Wed | Oct 28, 2020

Post-Brexit trade deal between CARIFORUM, UK close to being finalised

Published:Friday | November 9, 2018 | 12:00 AM
Foreign Affairs and Foreign Trade Minister Kamina Johnson Smith

KINGSTON, Jamaica, CMC – The technical work for the rollover of the Economic Partnership Agreement (EPA) between Caribbean Forum (CARIFORUM) and the United Kingdom post-Brexit is close to being finalised.

“The European Union (EU), I assure you, remains an important trade partner for Jamaica and our CARIFORUM colleagues, and the EPA will remain in place,” said Foreign Affairs and Foreign Trade Minister, Kamina Johnson Smith.

“It will continue to be the framework under which we trade with the EU, so we continue to work towards its ratification and to call on entrepreneurs and other players in the private sector to explore opportunities within this framework, even as we seek to improve implementation,” she added.

The United Kingdom is due to leave the EU on March 29, next year.

The EPA is the trade and development partnership signed in 2008 by the 15 states of CARIFORUM and the EU’s 28 countries. The goals are to make it easier for people and businesses from the two regions to invest in and trade with each other, and to spur development across the Caribbean.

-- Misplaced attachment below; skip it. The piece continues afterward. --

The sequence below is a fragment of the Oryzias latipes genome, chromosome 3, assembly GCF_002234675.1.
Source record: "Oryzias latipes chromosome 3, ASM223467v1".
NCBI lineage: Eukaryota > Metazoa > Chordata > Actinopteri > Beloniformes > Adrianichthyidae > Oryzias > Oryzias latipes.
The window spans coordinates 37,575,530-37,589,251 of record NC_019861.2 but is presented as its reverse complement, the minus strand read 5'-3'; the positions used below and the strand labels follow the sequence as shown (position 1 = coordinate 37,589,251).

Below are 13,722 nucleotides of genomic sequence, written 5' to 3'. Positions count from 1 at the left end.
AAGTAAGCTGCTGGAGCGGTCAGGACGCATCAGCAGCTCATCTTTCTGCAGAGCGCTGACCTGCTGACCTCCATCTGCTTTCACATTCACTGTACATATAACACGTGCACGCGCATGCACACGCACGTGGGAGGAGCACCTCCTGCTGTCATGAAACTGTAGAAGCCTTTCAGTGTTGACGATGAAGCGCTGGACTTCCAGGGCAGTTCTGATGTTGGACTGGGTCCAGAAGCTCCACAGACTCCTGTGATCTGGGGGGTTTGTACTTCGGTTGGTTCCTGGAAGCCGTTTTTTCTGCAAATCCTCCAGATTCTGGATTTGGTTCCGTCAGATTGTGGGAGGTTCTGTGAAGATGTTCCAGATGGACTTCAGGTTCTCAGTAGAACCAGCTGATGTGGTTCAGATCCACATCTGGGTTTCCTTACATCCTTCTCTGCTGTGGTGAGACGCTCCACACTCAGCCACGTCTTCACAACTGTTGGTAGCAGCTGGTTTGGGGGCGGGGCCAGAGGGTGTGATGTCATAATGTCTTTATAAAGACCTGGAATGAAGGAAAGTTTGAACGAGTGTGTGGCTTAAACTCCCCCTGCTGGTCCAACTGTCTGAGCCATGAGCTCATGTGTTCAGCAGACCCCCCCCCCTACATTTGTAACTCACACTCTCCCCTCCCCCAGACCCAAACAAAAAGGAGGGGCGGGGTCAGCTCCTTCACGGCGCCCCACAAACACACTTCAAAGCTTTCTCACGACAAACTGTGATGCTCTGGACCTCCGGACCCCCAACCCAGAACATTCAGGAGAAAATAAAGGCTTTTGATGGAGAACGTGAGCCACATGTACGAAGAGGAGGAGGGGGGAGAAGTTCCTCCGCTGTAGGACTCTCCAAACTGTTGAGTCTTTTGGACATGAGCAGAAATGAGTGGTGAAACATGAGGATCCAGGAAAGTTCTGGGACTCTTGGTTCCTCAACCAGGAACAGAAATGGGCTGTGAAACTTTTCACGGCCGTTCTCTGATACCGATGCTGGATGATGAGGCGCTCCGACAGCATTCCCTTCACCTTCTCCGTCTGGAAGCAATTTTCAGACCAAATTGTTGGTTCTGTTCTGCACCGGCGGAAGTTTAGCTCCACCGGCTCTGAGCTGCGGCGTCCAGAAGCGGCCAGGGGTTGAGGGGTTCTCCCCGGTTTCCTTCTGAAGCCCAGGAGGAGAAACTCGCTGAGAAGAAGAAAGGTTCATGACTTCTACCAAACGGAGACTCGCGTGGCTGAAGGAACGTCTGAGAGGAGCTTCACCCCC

Meanwhile, Johnson Smith said tariffs imposed by the United States on aluminium and steel continue to have little or no effect on Jamaican businesses and said this was due to the “alternatives and flexibility” that exist in the trading arrangements with countries that Jamaica exports to “such that we have not been impacted".

“In fact, we have been advised by the relevant line ministry that Jamaica’s earnings from bauxite and alumina for the first half of 2018 were 60 per cent and 95 per cent, respectively, of the entire export values in 2017. If that (trend) continues, we will, in fact, have grown in the sector,” she said.

Johnson Smith said the improvements that have been achieved in the sector underscore “the importance of monitoring, maintaining a cool head [and] ensuring that you have data and analysis, so that you do not risk causing unnecessary panic within the sector and among the players”.

Washington imposed tariffs of 10 and 25 per cent on aluminium and steel, respectively, citing national security grounds. The tariffs took effect on March 23.

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